Due to unforeseen circumstances, this lecture has been cancelled until further notice.
Event | ‘Heist Politics’ – ASCA public lecture by Luka Arsenjuk (University of Maryland)
Date: 20 November 2023
Time: 16:00 – 17:30
Location: VOX-POP, Amsterdam (Room BG3)
Luka Arsenjuk will also host a workshop on 21 November. More information here.
What explains the continuing popularity of the heist scenario in films and TV series? Aside from an allegory of the existential vagaries of human desire and its lost object, may one find in these subgeneric narratives, in which a group of criminals executes a daring robbery against a fortress-like institution, some deeper political sense? Might the heist film be thinking about the very possibility of politics as such?
This talk will explore the emergence of the Hollywood noir heist film in the 1950s. This subgenre established itself by way of a remarkable transformation of the robbery sequence into a central and relatively autonomous part of the plot, which may at first be glimpsed simply in quantitative terms: from the short robbery sequences in The Killers (Siodmak, 1946) and Criss Cross (Siodmak, 1949)—the two proto-heists of the period—we go to the twelve-minute robbery in Asphalt Jungle (Huston, 1950) and then to the half-hour-long orchestrations of theft in Rififi (Dassin, 1955) and The Killing (Kubrick, 1956)—the films in which the noir heist achieves what, borrowing from Stanely Cavell’s theory of genre, we may call a moment of “absolute explicitness.” Alongside the quantitative expansion of the robbery sequence, however, there occurs also a significant qualitative shift in the mode of representation that sustains the heist. In her book, The Process Genre: Cinema and the Aesthetic of Labor, Salomé Skvirsky recently described this qualitative shift in terms of a move away from classical representation of action and toward processual representation, a generic mode with distinct formal and syntactical features. Taking up Skvirsky’s theorization of the process genre, the lecture will propose that the significance of the heist lies not merely in the depiction of a process (or in the aesthetics of labor, as Skvirsky also calls it), but in what Jean-Paul Sartre in his Critique of Dialectical Reason—a book roughly contemporaneous with the emergence of the heist film—conceptualized as the dialectical tension between process (activity in the field of the practico-inert) and praxis (activity of a collective project). The lecture will conclude by suggesting that it is precisely from this tension between process and praxis that one may begin to elaborate the political idea of the heist.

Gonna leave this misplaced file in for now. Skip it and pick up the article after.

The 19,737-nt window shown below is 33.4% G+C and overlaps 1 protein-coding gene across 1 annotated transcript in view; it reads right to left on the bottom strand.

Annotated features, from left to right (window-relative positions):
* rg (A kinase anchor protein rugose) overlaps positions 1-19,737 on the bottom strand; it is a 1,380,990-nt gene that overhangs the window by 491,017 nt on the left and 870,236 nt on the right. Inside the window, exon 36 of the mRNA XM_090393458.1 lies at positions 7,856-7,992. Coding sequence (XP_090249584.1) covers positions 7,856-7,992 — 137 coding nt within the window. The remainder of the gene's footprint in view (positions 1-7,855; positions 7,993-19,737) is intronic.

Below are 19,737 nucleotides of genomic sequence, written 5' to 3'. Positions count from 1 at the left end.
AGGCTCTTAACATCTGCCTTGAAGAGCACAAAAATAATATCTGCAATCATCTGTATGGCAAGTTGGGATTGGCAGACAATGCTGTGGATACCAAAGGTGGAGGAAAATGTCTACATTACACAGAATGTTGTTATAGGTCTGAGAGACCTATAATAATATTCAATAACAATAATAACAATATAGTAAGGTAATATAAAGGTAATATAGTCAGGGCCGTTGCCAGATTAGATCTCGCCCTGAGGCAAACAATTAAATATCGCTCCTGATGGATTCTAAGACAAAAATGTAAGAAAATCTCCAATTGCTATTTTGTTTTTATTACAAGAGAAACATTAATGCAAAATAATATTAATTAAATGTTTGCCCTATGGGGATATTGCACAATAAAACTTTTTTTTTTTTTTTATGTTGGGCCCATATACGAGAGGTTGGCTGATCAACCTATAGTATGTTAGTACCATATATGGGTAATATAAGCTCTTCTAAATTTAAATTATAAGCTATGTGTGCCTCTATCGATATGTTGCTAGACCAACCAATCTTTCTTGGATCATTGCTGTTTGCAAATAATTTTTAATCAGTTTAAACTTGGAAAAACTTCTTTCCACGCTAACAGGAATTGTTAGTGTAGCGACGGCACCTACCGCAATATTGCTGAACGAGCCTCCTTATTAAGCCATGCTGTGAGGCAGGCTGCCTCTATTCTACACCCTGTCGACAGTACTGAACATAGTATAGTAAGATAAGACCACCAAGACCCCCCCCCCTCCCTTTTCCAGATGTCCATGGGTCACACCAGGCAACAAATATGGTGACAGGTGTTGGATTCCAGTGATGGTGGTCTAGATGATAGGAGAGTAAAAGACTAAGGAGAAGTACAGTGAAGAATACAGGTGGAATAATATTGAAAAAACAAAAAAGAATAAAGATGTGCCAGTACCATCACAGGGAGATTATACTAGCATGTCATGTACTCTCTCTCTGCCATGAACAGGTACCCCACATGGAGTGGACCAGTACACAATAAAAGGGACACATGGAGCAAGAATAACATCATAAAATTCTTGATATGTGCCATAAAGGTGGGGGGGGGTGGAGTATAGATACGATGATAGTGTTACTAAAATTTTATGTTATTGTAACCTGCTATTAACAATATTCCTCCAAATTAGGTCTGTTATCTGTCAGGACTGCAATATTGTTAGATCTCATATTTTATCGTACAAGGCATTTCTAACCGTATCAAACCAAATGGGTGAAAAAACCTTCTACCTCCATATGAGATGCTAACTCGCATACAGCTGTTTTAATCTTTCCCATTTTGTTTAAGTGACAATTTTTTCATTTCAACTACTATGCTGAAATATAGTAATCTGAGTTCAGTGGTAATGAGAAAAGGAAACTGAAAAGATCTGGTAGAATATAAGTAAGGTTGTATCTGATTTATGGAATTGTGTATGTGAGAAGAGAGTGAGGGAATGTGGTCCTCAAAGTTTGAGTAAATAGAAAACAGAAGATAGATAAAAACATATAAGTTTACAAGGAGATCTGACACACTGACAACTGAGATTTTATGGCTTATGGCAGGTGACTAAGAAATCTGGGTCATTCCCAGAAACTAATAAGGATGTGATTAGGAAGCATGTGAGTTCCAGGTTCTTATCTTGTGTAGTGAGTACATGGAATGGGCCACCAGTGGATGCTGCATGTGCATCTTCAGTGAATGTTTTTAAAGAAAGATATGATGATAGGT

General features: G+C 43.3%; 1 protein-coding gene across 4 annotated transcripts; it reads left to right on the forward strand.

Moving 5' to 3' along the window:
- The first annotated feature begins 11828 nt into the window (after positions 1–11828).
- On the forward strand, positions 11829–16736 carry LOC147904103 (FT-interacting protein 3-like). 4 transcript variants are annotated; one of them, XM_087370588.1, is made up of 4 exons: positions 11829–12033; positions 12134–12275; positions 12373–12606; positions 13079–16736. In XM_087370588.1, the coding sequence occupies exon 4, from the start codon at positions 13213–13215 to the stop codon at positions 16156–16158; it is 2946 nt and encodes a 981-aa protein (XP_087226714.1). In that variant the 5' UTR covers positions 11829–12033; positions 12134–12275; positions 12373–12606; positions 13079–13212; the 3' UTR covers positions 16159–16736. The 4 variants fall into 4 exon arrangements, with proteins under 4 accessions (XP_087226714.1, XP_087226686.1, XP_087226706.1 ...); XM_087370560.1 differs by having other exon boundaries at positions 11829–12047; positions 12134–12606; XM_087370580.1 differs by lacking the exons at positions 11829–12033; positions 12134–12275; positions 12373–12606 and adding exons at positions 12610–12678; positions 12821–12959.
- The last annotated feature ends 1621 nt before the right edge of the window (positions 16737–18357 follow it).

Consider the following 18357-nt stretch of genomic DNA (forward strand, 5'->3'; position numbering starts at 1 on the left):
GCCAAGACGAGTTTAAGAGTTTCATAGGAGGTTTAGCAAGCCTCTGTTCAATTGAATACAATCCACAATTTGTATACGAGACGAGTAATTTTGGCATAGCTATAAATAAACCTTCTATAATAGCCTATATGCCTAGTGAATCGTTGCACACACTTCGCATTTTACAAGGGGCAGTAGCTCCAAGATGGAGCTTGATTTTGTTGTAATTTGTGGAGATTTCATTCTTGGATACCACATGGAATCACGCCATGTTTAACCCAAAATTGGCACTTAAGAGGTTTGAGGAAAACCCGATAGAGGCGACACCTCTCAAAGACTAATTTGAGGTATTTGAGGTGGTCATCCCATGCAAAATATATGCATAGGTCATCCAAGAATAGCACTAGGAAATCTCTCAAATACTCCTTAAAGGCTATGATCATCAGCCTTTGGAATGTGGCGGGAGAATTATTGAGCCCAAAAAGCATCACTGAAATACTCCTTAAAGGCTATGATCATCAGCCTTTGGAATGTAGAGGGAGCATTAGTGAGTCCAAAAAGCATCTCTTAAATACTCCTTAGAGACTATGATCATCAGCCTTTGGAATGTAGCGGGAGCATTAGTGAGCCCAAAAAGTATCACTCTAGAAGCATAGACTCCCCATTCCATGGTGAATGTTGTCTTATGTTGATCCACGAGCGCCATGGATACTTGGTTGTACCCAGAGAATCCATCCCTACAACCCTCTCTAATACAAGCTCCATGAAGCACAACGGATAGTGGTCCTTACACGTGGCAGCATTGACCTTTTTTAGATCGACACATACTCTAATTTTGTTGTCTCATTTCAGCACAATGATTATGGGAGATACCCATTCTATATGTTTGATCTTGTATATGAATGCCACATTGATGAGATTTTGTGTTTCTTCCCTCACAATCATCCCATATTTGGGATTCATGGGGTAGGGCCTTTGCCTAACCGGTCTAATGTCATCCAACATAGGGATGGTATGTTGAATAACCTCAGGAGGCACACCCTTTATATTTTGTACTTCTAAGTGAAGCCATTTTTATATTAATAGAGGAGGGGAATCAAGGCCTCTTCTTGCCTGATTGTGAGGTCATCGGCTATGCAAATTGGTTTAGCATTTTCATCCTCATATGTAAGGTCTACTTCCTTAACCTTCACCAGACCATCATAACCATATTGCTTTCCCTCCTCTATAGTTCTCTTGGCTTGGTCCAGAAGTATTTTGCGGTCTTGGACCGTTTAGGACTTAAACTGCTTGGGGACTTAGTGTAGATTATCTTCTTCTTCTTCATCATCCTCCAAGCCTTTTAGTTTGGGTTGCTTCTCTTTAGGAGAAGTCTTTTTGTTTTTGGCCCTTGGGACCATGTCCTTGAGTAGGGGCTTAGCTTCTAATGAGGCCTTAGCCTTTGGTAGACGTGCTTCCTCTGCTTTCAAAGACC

Luka Arsenjuk is Associate Professor of Cinema and Media Studies and Core Faculty member of the Comparative Literature Program at the University of Maryland (College Park). He is the author of Movement, Action, Image, Montage: Sergei Eisenstein and the Cinema in Crisis (University of Minnesota Press, 2018) and currently serves as one of the editors for Discourse: Journal for Theoretical Studies in Media and Culture.